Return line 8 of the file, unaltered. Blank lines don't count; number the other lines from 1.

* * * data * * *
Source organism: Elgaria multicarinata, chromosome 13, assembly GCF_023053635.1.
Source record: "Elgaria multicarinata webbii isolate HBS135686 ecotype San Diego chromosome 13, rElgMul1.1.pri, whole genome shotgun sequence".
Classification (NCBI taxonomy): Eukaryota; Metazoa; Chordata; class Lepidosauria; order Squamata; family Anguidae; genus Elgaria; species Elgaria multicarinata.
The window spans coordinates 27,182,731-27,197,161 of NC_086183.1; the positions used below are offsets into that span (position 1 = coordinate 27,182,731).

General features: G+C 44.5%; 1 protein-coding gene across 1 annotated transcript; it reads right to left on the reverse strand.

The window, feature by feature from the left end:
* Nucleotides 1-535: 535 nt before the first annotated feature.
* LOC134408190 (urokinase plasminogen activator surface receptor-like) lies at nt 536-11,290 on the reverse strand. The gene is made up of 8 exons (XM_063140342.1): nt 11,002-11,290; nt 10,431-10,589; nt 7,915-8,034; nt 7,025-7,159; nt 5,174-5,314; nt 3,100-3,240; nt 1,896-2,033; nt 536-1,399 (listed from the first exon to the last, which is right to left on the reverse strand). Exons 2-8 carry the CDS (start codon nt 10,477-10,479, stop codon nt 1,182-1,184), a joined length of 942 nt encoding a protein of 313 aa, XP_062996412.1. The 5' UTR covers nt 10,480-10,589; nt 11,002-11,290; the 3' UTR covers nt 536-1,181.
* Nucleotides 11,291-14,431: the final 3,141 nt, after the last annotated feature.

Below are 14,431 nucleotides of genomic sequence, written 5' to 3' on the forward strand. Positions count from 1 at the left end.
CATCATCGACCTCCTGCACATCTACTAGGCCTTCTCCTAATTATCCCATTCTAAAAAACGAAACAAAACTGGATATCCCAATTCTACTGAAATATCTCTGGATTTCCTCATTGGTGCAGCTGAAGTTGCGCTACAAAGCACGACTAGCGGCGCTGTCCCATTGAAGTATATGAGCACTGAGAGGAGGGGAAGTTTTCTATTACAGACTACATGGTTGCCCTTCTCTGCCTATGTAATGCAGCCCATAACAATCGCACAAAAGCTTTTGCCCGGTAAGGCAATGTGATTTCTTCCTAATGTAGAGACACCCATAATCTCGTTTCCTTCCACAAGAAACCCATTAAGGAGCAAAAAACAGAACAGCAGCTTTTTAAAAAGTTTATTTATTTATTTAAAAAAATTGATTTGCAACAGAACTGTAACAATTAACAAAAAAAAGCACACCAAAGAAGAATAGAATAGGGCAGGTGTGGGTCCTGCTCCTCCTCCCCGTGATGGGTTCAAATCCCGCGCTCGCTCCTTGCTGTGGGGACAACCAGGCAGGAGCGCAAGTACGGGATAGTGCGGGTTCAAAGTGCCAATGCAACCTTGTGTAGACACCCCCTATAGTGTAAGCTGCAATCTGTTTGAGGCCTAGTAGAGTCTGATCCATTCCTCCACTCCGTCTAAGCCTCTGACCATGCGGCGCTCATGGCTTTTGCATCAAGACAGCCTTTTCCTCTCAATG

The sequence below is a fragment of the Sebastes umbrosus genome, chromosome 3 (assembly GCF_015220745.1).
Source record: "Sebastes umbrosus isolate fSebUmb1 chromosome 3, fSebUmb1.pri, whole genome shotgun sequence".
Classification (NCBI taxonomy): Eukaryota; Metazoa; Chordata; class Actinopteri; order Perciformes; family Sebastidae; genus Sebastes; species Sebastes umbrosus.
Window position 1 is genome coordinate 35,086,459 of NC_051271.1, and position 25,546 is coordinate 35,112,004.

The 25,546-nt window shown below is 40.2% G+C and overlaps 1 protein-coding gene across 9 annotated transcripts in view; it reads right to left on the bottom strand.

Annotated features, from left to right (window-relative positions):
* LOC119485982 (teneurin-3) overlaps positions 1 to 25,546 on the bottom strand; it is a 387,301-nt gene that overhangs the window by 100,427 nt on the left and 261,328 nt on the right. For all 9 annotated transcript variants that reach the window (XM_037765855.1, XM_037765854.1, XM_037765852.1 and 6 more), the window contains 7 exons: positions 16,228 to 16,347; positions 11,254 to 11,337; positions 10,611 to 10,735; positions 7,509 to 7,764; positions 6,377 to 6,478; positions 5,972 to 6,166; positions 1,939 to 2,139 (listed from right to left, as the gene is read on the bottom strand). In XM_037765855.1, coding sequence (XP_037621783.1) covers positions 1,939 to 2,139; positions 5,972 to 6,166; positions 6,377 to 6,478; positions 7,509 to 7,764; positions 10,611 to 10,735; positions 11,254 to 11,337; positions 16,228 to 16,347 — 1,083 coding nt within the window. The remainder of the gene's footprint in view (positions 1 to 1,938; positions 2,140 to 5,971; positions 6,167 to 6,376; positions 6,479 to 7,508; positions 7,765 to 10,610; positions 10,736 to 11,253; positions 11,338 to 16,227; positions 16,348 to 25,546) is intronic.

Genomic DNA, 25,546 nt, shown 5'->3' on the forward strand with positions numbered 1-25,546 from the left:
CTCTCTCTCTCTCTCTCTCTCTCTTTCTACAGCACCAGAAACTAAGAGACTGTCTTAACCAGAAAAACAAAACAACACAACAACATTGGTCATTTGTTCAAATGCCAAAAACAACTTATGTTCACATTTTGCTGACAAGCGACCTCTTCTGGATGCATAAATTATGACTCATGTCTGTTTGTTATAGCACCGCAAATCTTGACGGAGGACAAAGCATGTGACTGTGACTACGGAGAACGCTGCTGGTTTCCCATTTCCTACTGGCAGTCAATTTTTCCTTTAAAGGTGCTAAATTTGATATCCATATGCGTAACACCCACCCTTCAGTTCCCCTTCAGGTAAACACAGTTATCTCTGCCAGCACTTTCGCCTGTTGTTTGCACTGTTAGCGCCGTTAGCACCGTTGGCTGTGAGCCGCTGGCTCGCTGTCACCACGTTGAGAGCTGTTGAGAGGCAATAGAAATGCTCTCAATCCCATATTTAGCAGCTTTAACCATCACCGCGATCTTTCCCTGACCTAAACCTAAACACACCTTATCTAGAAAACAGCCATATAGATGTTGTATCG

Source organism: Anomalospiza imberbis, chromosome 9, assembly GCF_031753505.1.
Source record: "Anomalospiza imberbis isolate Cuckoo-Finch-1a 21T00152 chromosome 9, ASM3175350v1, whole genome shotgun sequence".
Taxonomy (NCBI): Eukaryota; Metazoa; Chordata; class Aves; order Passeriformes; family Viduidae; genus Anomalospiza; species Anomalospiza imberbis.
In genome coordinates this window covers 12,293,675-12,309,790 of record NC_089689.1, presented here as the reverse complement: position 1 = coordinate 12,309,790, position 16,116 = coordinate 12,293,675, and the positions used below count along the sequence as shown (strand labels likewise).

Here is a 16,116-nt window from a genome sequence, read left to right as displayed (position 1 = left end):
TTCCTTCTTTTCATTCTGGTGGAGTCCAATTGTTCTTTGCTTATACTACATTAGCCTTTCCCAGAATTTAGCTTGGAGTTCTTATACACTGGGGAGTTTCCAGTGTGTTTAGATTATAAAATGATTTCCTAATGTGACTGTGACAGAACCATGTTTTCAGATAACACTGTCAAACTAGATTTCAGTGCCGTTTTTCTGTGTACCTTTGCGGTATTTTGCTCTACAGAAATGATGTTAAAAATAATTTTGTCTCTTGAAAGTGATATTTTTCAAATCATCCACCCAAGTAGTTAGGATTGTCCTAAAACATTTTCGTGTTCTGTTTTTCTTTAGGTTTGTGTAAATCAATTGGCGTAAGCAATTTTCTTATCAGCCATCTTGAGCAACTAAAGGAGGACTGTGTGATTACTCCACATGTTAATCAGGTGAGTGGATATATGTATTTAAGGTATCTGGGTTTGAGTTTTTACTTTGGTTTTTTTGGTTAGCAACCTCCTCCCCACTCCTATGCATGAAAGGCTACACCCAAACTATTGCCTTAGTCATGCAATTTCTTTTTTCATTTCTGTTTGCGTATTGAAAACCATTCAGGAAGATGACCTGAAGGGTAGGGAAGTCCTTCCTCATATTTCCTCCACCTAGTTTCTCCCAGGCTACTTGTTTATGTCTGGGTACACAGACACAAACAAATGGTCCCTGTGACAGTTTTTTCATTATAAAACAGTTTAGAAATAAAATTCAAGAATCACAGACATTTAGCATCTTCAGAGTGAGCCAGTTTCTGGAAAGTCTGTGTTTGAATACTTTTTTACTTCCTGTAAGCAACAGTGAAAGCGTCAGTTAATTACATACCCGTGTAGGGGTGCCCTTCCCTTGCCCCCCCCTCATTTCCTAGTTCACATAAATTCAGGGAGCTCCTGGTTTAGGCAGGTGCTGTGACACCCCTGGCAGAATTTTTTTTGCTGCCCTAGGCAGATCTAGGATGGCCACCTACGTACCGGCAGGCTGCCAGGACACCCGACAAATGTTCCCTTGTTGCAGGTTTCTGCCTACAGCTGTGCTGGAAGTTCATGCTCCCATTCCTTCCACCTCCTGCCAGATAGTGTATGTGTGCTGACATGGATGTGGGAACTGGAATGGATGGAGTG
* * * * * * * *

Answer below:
* LOC134408190 (urokinase plasminogen activator surface receptor-like) lies at nt 536-11,290 on the reverse strand. The gene is made up of 8 exons (XM_063140342.1): nt 11,002-11,290; nt 10,431-10,589; nt 7,915-8,034; nt 7,025-7,159; nt 5,174-5,314; nt 3,100-3,240; nt 1,896-2,033; nt 536-1,399 (listed from the first exon to the last, which is right to left on the reverse strand). Exons 2-8 carry the CDS (start codon nt 10,477-10,479, stop codon nt 1,182-1,184), a joined length of 942 nt encoding a protein of 313 aa, XP_062996412.1. The 5' UTR covers nt 10,480-10,589; nt 11,002-11,290; the 3' UTR covers nt 536-1,181.